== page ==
Horde lore discussion


(Elyssarain) #22

Don’t forget that we’ll lose even if we win! Oh and it’ll be what…2 or 3 new given territories in the ‘defeat’ terms. So my personal prediction is that means Ashenvale is gone, and possibly Arathi. Cos the Alliance committed so many massacres and war crimes in the EKs and they felt bad :crazy_face:

Always a third choice; I quit the game :rofl:


#23

The saddest thing for me is that BFA could have been a real good expansion if the promised “faction war” weren’t synonymous with a “Alliance good- Horde bad” sledgehammer.
I mean, okay it has always been like this but never before in such extremes and I just don’t get the motivation behind this.
It is as if the writers see Horde players as wayward children who need this message beaten into them all over again.
And no, it’s nowhere near balanced or even “morally grey”. The Horde is always the aggressor who commits unspeakable atrocities while everything the Alliance does is"justified retaliation".

Our warchief burns the tree with all those poor Nelf women and children, and in return the Alliance gets the UC siege ( where it is of course again Sylvanas who blights her own city and people because she’s oh so bad and we might have forgotten about that. )

Then Jaina comes and saves the day and Alliance PCs get her really heartbreaking family drama story, just in case they didn’t know already what a wonderful and tragic character she is.

The Alliance attacks Dazar Alor and kills Rastakhan, but that’s kinda okay because the Zandalari chose the wrong side and don’t deserve better and anyway, the Alliance PC is advised to avoid as many civilian casualties as possible ( because remember kids: Alliance good- Horde bad! )

Next heartbreaking story: poor Derek Proudmoore. Sylvanas again planning a real bad, atrocious crime here! Okay, it could have worked and Jaina would be dead by now - a life for a life, fair balance- but no, it’s too evil, we have to stop it. ( even Talanji who has just had her dad murdered by the Alliance thinks it’s too evil! )
And by “we” I mean the Horde PC because hey we don’t have to be the bad guys, we can of course choose to be the honorable traitors! Thank the Light, all is not lost!

And that’s where we are now. “Team crazy -evil- genocide- committing-banshee” or " Team Traitors" with Baine representing the best of the Horde, Thrall, a very sad, very rueful Saurfang and now Lorthemar, too.
And we’re so sorry and please Alliance forgive us we’ll never do it again! ( For real, this time. We swear on our honor.)

I mean, really Blizzard, what has the average Horde PC ever done to you to deserve such a choice? We’re people, too! Some of us are even nice people! ( hard to believe I know ). And we pay our subscription, too, you know?

That all said, the expansion is not yet over and I still haven’t given up hope for a halfway satisfying conclusion of this mess. As for now, it’s just really frustrating.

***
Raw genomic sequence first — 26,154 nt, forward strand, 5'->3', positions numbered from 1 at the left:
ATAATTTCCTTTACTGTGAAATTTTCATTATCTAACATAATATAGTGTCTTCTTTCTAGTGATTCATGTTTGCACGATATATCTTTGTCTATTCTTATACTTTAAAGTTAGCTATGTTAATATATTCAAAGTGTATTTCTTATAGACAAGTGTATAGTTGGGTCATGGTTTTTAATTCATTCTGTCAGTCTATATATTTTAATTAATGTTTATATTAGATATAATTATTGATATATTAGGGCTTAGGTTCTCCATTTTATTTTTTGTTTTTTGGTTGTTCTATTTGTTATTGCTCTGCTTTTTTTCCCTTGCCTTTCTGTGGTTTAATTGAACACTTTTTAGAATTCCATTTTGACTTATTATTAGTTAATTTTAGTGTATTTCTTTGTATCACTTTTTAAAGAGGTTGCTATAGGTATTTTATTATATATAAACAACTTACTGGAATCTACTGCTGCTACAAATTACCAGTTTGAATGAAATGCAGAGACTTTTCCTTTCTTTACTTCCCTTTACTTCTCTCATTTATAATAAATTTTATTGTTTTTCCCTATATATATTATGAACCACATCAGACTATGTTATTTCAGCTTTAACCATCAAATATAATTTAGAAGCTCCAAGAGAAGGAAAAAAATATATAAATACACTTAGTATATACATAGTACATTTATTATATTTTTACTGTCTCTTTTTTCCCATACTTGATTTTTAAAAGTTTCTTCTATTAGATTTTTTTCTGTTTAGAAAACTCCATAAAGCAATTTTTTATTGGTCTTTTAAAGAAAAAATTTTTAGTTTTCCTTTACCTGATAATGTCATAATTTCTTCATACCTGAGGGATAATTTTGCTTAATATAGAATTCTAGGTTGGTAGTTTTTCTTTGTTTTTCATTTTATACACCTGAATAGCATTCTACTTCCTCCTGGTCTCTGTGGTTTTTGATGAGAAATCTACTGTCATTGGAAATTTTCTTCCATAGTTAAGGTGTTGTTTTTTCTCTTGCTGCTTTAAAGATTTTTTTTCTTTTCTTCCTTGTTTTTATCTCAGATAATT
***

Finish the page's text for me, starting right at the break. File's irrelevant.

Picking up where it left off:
/end rant


(Elyssarain) #24

I suspect it may have something to do with asking to get rid of Garrosh. Got no evidence for anything sinister other than them admitting that it was a mistake to get rid of him. That and it’s canon now that the Garrosh timeline was the greatest outcome the Horde could have had with him being a true Warchief.


(Keydiam) #25

I too was hooked on the whole war premise: From the announcement and the showing of the cinematic all the way to the War of the Thorns. I had hoped that we would get a second Mists of Pandaria but in better: In Legion we finally saw the Alliance taking the initiative for once, and then again in Silithus. Maybe finally it was time for a real war.

Well, that was gone as soon as the pre-patch began, where the Horde soldiers were portrayed as bloodthirsty savages, while the night elves were degraded to absolute crybabies. At least ingame the pre-patch was one of the most one-sided conflicts in the entirety of Warcraft.

And then came the Burning and the Siege of Lordaeron. Completely gone was the magic of the first cinematic. Gone was every feeling of hype for a great conflict and war with the potential to build up new characters similar to Taylor and Nazgrim.

I’ve said it numerous times, and I will say it again: Watching the BfA-Cinematic makes you want to play THAT Battle for Azeroth. Not the complete s***show that is the actual current expansion.


(Zarao) #26

:point_up::point_up::point_up::point_up::point_up:

Sooo much…
Can’t even watch it anymore. Mixed rage and sadness at what could’ve been.


#27

Could it, though? I’m genuinely unsure. Let me think out loud, for a bit.

I think it is a big conceptual problem with the faction war that one side can only gain something by taking it from other players. You can’t destroy Teldrassil or Undercity without making Night Elf or Forsaken players lose a place they all love. Permanently. I think if it is justified or not isn’t the most important thing here. The loss is real either way. And, as many stories tell us, as much as we might be motivated by revenge, any joy we derive from it is usually short-lived, while our grief and loss isn’t.
Even worse, to some degree our yearning for revenge will always stay unfulfilled. We can never root out or even dissolve the other faction, can never kill all the characters we might want to kill.
So it seems that in balance everyone loses out, doesn’t it?

I guess there are possible ways around that.
One way might be to conquer instead of destroying. The Horde takes Teldrassil, the Alliance takes Undercity. Both factions can simultaneously gain and lose stuff. Even better, the loss doesn’t have to feel permanent, since an obvious goal would be to free your stuff from their hands.
This method would have the problem of substancially lowering the stakes, though. Avoiding afflicting losses makes for the feeling of a children’s story, and the people who would prefer a faction war story would usually also prefer something more “real”. They can always throw out casualty numbers, but as long as they don’t really make them relevant to the story they really don’t mean anything…